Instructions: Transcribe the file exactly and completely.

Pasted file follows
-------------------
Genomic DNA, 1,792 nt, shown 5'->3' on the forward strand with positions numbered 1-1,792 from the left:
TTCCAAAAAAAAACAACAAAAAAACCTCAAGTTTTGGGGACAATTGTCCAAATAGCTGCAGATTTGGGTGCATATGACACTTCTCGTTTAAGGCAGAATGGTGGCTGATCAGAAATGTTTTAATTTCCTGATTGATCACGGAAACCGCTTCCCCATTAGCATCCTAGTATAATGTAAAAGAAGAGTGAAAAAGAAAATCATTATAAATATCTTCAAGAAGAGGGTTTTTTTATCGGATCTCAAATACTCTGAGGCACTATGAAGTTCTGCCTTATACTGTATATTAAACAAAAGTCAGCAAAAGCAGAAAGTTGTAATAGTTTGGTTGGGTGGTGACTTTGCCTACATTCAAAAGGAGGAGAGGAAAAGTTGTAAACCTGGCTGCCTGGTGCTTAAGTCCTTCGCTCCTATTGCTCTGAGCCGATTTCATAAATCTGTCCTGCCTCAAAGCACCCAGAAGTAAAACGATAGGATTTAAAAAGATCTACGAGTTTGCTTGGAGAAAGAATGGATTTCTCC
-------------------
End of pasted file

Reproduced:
Genomic DNA, 1,792 nt, shown 5'->3' on the forward strand with positions numbered 1-1,792 from the left:
TTCCAAAAAAAAACAACAAAAAAACCTCAAGTTTTGGGGACAATTGTCCAAATAGCTGCAGATTTGGGTGCATATGACACTTCTCGTTTAAGGCAGAATGGTGGCTGATCAGAAATGTTTTAATTTCCTGATTGATCACGGAAACCGCTTCCCCATTAGCATCCTAGTATAATGTAAAAGAAGAGTGAAAAAGAAAATCATTATAAATATCTTCAAGAAGAGGGTTTTTTTATCGGATCTCAAATACTCTGAGGCACTATGAAGTTCTGCCTTATACTGTATATTAAACAAAAGTCAGCAAAAGCAGAAAGTTGTAATAGTTTGGTTGGGTGGTGACTTTGCCTACATTCAAAAGGAGGAGAGGAAAAGTTGTAAACCTGGCTGCCTGGTGCTTAAGTCCTTCGCTCCTATTGCTCTGAGCCGATTTCATAAATCTGTCCTGCCTCAAAGCACCCAGAAGTAAAACGATAGGATTTAAAAAGATCTACGAGTTTGCTTGGAGAAAGAATGGATTTCTCC